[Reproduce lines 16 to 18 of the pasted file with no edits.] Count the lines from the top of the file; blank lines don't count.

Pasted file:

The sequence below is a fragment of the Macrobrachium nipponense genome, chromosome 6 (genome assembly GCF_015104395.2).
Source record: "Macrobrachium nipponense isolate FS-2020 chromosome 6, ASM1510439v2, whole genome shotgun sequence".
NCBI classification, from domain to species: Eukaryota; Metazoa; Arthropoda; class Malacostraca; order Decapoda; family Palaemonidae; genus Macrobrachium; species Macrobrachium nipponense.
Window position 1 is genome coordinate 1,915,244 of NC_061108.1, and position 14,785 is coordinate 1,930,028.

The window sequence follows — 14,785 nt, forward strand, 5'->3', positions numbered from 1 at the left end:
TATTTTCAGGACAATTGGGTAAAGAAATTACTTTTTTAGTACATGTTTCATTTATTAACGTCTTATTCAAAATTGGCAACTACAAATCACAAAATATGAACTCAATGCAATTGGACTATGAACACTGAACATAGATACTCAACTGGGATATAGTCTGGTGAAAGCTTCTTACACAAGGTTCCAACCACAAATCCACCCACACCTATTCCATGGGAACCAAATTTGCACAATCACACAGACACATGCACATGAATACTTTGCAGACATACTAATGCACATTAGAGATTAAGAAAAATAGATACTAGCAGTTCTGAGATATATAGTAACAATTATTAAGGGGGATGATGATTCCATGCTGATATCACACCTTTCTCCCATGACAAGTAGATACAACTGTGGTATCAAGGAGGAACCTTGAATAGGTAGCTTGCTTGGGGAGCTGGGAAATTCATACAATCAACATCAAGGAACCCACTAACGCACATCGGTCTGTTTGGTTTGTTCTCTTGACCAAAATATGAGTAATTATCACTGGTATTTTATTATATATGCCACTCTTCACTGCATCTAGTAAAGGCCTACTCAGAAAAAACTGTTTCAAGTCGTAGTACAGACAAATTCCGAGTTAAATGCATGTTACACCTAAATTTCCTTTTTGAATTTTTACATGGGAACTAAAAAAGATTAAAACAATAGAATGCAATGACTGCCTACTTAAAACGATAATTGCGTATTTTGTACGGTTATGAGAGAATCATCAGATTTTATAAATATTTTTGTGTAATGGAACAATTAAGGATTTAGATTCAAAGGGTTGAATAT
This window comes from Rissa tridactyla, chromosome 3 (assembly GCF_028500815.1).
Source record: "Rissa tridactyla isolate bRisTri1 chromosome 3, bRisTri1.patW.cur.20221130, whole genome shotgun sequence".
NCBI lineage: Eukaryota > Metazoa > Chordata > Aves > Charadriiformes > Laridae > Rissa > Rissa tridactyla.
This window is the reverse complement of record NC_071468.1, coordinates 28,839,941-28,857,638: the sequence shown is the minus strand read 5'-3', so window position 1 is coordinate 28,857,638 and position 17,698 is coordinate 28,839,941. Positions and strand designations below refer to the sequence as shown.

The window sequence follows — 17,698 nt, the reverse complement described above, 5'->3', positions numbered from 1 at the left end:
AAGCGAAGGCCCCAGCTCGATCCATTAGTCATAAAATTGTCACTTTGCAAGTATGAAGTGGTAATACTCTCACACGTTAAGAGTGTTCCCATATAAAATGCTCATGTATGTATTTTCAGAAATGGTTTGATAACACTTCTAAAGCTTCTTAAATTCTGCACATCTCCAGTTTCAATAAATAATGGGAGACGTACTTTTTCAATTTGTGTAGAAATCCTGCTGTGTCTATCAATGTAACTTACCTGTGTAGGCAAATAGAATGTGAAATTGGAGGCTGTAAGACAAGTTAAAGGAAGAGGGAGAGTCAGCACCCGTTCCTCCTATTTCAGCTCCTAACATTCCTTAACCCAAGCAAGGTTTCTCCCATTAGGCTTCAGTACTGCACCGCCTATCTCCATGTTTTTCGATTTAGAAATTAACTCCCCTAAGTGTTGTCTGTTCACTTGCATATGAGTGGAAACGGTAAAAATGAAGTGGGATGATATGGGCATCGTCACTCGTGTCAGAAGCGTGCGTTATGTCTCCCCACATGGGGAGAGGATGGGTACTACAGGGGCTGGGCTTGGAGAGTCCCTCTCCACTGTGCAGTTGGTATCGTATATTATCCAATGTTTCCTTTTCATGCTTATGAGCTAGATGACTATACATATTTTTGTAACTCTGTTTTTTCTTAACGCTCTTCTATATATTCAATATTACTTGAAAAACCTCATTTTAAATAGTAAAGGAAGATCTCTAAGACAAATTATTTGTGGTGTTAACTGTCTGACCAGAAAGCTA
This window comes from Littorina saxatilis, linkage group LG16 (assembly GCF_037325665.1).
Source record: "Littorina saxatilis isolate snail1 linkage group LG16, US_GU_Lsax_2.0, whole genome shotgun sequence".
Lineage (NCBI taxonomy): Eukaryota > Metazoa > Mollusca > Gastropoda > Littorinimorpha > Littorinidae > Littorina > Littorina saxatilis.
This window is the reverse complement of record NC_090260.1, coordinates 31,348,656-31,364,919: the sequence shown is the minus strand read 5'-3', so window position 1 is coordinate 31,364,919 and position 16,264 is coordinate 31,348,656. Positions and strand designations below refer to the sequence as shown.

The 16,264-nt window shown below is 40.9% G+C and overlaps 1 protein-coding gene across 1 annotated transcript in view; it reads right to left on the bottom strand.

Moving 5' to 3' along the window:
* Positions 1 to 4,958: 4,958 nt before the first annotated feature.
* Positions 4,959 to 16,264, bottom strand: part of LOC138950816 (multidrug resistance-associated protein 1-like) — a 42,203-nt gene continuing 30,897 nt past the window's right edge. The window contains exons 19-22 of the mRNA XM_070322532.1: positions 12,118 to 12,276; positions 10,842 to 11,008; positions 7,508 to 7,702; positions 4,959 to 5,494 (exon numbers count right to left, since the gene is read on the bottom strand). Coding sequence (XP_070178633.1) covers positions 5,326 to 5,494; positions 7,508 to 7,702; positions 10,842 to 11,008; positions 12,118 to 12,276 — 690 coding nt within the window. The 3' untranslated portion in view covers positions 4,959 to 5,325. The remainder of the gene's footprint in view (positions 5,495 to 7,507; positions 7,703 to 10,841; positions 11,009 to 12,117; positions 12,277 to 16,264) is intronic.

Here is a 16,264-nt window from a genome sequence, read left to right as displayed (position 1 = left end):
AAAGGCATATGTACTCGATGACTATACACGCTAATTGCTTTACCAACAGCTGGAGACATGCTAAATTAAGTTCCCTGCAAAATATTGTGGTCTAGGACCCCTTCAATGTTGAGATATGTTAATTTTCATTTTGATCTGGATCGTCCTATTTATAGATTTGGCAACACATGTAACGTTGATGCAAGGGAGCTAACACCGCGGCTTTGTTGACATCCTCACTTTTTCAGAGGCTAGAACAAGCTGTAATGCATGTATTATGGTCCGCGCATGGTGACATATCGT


This window is the reverse complement of record NC_090260.1, coordinates 31,348,656-31,364,919: the sequence shown is the minus strand read 5'-3', so window position 1 is coordinate 31,364,919 and position 16,264 is coordinate 31,348,656. Positions and strand designations below refer to the sequence as shown.

The 16,264-nt window shown below is 40.9% G+C and overlaps 1 protein-coding gene across 1 annotated transcript in view; it reads right to left on the bottom strand.

Moving 5' to 3' along the window: